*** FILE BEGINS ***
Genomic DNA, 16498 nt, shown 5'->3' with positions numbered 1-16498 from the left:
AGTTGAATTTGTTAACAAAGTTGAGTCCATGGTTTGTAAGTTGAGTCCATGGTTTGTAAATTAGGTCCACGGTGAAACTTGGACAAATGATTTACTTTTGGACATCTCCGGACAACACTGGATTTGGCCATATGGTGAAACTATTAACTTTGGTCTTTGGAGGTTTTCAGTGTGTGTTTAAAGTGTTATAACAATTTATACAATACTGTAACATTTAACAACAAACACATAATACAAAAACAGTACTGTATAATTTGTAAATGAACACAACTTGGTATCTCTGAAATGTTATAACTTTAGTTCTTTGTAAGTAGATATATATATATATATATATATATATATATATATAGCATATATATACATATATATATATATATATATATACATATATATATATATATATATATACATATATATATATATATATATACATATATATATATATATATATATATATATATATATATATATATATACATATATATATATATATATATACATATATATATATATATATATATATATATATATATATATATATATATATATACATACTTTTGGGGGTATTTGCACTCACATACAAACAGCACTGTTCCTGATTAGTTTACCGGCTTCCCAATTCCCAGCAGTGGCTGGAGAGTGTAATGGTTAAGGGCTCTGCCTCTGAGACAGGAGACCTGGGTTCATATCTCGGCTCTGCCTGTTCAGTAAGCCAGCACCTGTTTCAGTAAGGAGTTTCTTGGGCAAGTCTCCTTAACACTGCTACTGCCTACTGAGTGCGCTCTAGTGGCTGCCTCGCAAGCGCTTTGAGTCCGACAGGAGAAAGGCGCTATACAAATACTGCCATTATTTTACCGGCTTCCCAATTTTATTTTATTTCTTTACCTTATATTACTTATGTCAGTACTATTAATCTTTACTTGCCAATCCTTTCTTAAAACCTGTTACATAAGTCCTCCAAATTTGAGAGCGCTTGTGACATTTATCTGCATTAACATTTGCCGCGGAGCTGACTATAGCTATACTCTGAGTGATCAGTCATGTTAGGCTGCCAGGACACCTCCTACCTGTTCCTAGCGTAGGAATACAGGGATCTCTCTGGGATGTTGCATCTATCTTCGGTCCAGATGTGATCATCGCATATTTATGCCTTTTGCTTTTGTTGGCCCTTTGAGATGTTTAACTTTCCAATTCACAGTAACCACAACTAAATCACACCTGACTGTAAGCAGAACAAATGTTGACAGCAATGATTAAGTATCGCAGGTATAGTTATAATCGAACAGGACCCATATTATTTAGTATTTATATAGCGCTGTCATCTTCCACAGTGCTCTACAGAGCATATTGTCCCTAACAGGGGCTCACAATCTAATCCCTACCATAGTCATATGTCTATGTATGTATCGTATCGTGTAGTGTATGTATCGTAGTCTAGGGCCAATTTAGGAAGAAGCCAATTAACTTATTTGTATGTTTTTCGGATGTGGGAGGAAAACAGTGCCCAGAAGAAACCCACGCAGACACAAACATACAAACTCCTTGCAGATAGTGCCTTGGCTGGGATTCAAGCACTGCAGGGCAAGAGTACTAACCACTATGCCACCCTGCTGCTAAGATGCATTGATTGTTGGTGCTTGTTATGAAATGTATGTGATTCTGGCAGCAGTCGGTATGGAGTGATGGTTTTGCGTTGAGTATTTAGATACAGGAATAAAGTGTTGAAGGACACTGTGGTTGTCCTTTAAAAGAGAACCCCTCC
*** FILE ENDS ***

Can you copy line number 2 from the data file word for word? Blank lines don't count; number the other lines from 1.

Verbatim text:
AGTTGAATTTGTTAACAAAGTTGAGTCCATGGTTTGTAAGTTGAGTCCATGGTTTGTAAATTAGGTCCACGGTGAAACTTGGACAAATGATTTACTTTTGGACATCTCCGGACAACACTGGATTTGGCCATATGGTGAAACTATTAACTTTGGTCTTTGGAGGTTTTCAGTGTGTGTTTAAAGTGTTATAACAATTTATACAATACTGTAACATTTAACAACAAACACATAATACAAAAACAGTACTGTATAATTTGTAAATGAACACAACTTGGTATCTCTGAAATGTTATAACTTTAGTTCTTTGTAAGTAGATATATATATATATATATATATATATATATATATAGCATATATATACATATATATATATATATATATATACATATATATATATATATATATATACATATATATATATATATATATACATATATATATATATATATATATATATATATATATATATATATATACATATATATATATATATATATACATATATATATATATATATATATATATATATATATATATATATATATATATACATACTTTTGGGGGTATTTGCACTCACATACAAACAGCACTGTTCCTGATTAGTTTACCGGCTTCCCAATTCCCAGCAGTGGCTGGAGAGTGTAATGGTTAAGGGCTCTGCCTCTGAGACAGGAGACCTGGGTTCATATCTCGGCTCTGCCTGTTCAGTAAGCCAGCACCTGTTTCAGTAAGGAGTTTCTTGGGCAAGTCTCCTTAACACTGCTACTGCCTACTGAGTGCGCTCTAGTGGCTGCCTCGCAAGCGCTTTGAGTCCGACAGGAGAAAGGCGCTATACAAATACTGCCATTATTTTACCGGCTTCCCAATTTTATTTTATTTCTTTACCTTATATTACTTATGTCAGTACTATTAATCTTTACTTGCCAATCCTTTCTTAAAACCTGTTACATAAGTCCTCCAAATTTGAGAGCGCTTGTGACATTTATCTGCATTAACATTTGCCGCGGAGCTGACTATAGCTATACTCTGAGTGATCAGTCATGTTAGGCTGCCAGGACACCTCCTACCTGTTCCTAGCGTAGGAATACAGGGATCTCTCTGGGATGTTGCATCTATCTTCGGTCCAGATGTGATCATCGCATATTTATGCCTTTTGCTTTTGTTGGCCCTTTGAGATGTTTAACTTTCCAATTCACAGTAACCACAACTAAATCACACCTGACTGTAAGCAGAACAAATGTTGACAGCAATGATTAAGTATCGCAGGTATAGTTATAATCGAACAGGACCCATATTATTTAGTATTTATATAGCGCTGTCATCTTCCACAGTGCTCTACAGAGCATATTGTCCCTAACAGGGGCTCACAATCTAATCCCTACCATAGTCATATGTCTATGTATGTATCGTATCGTGTAGTGTATGTATCGTAGTCTAGGGCCAATTTAGGAAGAAGCCAATTAACTTATTTGTATGTTTTTCGGATGTGGGAGGAAAACAGTGCCCAGAAGAAACCCACGCAGACACAAACATACAAACTCCTTGCAGATAGTGCCTTGGCTGGGATTCAAGCACTGCAGGGCAAGAGTACTAACCACTATGCCACCCTGCTGCTAAGATGCATTGATTGTTGGTGCTTGTTATGAAATGTATGTGATTCTGGCAGCAGTCGGTATGGAGTGATGGTTTTGCGTTGAGTATTTAGATACAGGAATAAAGTGTTGAAGGACACTGTGGTTGTCCTTTAAAAGAGAACCCCTCC